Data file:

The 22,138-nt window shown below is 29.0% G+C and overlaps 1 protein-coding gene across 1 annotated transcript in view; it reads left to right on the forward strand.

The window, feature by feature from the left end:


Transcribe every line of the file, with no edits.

The 22,138-nt window shown below is 29.0% G+C and overlaps 1 protein-coding gene across 1 annotated transcript in view; it reads left to right on the forward strand.

The window, feature by feature from the left end: